, patience has turned to meltdown, nbc's stephanie gosk has more. on the power struggle tonight, good evening >> reporter: good evening, brian, well, the people who live on this street say the long island power company, lipa, showed up immediately to work on the downed power lines but have not been back since. and some say they could be in the dark until thanksgiving. >> we need relief. >> reporter: 11 days after the lights went out in oceanside, long island, residents are angry. >> where is lipa? >> reporter: and the county's chief wants to put the military in charge of restoring power. >> lipa management has once again fallen down on the job. >> send in the national guard, we are fed up. >> reporter: the power company, lipa, says it can't restore power until flood-damaged homes are inspected. they were criticized for an out-dated emergency response last year after eye irene plan, some say, with no system to predict the situation. lipa did not respond to repeated requests for comment the new york governor has called the delay a failure. >> you have people without power for a very long time,
that is how they know how to get the job done. our report tonight from stephanie gosk. >> when we get to the place. >> reporter: iraq war veteran harry golden has been in the rockaways, a hard-hit community in queens, for a week. and even on veteran's day, a day dedicated to him, golden does not slow down. he is part of team rubicon, 300 volunteers coordinating the relief efforts since hurricane sandy hit two weeks ago. today he is leading the group from the marine academy. >> we're going to be here until we're not needed she needs her dry wall taken down and the ruined appliances moved out. >> what is it like to have these guys, these veterans show up here to do it? >> because you know, i would have had to pay to get this done. >> reporter: the veterans say they're actually uniquely trained for this. the crisis management is what they do. in fact, this is easier because in a war zone they're being shot at. golden is a former first lieutenant in the national guard, injured in 2006, in ramadi, iraq, one of the most violent cities during one of the war's most violent years. >> i went ov
stephanie gosk. >> reporter: two and a half weeks, and nobody in this line has been back home to ortley beach until today. what do you expect to see today? >> disaster. >> reporter: dread mixes with frustration, but the police officers still smile. >> good luck, folks, you have to wear this when you're on the island. >> reporter: sixteen school buses pick up and drop off. nobody is allowed to drive. two people per household, carrying one empty bag each. captain bruce bergess says this system is the only safe way to let residents back. >> we're here to help, we're here for security. >> reporter: homeowners have only a few hours to collect valuables. they will not be back here for weeks. >> i still didn't believe it until i walked around the side, seeing the house split open. >> reporter: split open. >> reporter: ortley beach is in lockout, police officers from places as far away as louisiana work around the clock shifts. over the next five days, 5,000 people will return, a boat in the living room among many nasty surprises. engineers are busy putting numbers on the damage. and the shocki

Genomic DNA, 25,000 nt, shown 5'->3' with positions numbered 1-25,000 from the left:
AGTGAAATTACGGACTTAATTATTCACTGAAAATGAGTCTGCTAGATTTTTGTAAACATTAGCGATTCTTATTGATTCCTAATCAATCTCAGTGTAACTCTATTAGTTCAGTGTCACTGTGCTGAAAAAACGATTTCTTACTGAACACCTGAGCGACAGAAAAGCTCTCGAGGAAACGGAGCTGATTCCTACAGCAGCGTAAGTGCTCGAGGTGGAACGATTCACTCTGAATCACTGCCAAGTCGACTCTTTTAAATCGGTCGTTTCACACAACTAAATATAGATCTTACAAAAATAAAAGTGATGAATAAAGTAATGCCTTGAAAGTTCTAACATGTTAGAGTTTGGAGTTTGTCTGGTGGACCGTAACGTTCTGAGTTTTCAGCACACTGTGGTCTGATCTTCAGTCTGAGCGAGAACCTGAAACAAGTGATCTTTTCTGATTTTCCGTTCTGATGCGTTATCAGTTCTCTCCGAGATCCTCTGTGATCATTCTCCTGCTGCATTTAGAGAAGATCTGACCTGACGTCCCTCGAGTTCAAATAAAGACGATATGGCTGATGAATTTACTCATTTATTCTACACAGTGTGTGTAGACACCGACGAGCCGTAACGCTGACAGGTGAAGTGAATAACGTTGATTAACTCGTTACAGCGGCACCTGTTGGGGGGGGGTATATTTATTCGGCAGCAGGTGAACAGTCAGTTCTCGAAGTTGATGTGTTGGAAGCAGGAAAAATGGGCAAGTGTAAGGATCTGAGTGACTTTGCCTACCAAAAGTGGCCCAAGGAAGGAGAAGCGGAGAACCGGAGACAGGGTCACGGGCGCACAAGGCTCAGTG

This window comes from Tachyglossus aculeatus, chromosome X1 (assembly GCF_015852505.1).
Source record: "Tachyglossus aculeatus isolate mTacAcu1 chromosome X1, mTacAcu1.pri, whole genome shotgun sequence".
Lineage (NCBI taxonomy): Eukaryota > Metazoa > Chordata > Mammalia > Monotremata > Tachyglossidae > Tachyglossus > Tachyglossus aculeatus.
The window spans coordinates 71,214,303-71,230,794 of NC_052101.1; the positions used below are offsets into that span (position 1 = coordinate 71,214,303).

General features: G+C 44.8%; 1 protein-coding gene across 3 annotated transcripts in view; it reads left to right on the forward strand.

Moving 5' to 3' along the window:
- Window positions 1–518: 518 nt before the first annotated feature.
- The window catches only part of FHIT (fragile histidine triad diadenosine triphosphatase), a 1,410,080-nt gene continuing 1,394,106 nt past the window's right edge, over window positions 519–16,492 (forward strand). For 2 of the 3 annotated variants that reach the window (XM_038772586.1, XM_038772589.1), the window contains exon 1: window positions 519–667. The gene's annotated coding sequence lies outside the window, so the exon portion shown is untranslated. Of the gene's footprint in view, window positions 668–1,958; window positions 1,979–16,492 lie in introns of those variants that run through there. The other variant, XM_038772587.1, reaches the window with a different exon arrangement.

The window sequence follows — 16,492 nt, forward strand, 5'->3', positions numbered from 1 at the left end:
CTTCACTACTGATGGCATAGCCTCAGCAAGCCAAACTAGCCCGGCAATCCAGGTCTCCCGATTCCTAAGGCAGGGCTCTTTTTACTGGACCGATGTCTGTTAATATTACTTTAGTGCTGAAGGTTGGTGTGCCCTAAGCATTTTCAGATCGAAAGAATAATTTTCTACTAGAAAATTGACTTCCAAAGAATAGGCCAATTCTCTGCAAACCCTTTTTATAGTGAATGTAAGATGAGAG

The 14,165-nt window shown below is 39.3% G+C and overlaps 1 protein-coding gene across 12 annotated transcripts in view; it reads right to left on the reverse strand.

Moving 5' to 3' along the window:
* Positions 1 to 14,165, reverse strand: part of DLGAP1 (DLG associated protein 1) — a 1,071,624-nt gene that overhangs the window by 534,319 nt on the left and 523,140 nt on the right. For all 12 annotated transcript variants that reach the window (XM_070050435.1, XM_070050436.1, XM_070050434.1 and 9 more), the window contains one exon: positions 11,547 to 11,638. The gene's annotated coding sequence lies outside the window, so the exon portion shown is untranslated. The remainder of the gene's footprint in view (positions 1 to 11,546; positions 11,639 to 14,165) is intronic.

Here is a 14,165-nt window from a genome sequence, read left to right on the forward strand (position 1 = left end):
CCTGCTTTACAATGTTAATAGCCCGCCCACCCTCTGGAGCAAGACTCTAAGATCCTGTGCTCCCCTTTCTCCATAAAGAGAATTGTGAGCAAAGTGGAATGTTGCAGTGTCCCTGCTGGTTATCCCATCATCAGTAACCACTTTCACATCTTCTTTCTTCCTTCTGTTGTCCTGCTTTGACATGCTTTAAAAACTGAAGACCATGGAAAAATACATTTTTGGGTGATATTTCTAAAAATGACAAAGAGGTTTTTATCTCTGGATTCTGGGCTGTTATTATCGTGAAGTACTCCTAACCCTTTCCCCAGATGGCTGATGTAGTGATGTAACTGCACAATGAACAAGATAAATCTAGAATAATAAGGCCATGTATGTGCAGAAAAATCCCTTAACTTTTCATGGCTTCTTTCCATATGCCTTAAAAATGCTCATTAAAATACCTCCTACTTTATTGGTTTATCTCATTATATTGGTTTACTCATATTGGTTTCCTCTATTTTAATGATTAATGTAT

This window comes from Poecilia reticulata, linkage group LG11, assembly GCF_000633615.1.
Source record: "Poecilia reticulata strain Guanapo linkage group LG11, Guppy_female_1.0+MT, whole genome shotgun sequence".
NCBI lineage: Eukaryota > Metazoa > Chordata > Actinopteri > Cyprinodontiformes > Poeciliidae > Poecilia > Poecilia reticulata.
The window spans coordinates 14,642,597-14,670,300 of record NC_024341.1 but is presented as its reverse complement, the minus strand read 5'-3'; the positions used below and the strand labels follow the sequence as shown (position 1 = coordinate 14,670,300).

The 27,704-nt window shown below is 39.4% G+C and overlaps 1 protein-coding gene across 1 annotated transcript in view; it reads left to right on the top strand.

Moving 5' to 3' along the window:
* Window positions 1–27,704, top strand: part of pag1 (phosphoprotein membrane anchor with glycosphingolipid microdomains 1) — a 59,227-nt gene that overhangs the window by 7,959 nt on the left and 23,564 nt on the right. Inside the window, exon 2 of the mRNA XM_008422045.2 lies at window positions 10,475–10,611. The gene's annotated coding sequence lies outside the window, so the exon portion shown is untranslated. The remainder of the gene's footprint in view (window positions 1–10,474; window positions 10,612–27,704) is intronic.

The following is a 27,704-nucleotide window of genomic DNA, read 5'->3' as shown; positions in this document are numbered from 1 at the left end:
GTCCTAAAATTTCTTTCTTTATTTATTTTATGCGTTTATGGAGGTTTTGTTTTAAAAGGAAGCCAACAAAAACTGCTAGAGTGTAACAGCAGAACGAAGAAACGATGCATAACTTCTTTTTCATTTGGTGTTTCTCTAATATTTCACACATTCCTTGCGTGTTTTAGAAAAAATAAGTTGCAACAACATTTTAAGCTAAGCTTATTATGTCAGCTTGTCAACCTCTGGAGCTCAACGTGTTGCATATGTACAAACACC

it will be the same. it has been 18 days and folks just now are able to see the damage. nbc's stephanie gosk was there. >> reporter: these people on the jersey shore, three neighbors, their houses are totally gone. >> i got some ground here. >> my grandfather had a house for 60 years. and it was our future. but -- but it is also my past. >> this is the handle to our stove. how hard this is today. it is devastating. i don't know what else to say. the idea of rebuilding doesn't even seem responsible right now. >> reporter: people here are just trying to understand the scope of the destruction. this house is obviously off its foundation. this is also the second floor. >> even if you could wave a magic wand and everything is going to be put back, it is going to be years before some of that comes back. i worked on the boardwalk growing up. you know, i can walk the seaside. that is a steel beam, there is wood on the outside, but it is bent like crazy. to see this, it is a big path, my friend, jo, i have known him my whole life. his whole house is gone he is digging for his safe right now. >> reporter: tell